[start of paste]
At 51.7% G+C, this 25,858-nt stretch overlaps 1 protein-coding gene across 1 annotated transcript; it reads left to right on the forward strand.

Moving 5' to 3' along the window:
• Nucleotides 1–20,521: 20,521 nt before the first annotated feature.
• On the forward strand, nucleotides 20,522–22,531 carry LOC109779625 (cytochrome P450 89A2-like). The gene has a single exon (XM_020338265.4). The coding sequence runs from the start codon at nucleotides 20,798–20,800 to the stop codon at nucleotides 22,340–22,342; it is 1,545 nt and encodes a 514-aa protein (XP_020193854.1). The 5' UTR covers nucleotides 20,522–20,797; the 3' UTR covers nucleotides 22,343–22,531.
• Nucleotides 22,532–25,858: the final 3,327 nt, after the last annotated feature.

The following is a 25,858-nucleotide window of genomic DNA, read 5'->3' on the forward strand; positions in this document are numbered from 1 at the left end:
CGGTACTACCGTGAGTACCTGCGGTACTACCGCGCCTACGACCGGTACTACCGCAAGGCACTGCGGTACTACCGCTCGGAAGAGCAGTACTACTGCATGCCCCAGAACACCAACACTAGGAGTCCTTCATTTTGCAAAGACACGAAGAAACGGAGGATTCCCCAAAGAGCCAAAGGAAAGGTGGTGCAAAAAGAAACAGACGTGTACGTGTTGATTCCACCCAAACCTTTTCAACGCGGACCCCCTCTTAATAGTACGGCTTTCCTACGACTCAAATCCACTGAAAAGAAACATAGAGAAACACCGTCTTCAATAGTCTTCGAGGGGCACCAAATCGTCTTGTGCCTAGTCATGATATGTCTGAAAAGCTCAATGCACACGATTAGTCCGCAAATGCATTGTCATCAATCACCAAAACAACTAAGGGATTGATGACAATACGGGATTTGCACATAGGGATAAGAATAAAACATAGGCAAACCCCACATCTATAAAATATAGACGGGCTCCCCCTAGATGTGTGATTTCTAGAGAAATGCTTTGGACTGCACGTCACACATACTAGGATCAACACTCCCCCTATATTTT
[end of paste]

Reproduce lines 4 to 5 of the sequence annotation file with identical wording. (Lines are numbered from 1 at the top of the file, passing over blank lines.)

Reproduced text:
• On the forward strand, nucleotides 20,522–22,531 carry LOC109779625 (cytochrome P450 89A2-like). The gene has a single exon (XM_020338265.4). The coding sequence runs from the start codon at nucleotides 20,798–20,800 to the stop codon at nucleotides 22,340–22,342; it is 1,545 nt and encodes a 514-aa protein (XP_020193854.1). The 5' UTR covers nucleotides 20,522–20,797; the 3' UTR covers nucleotides 22,343–22,531.
• Nucleotides 22,532–25,858: the final 3,327 nt, after the last annotated feature.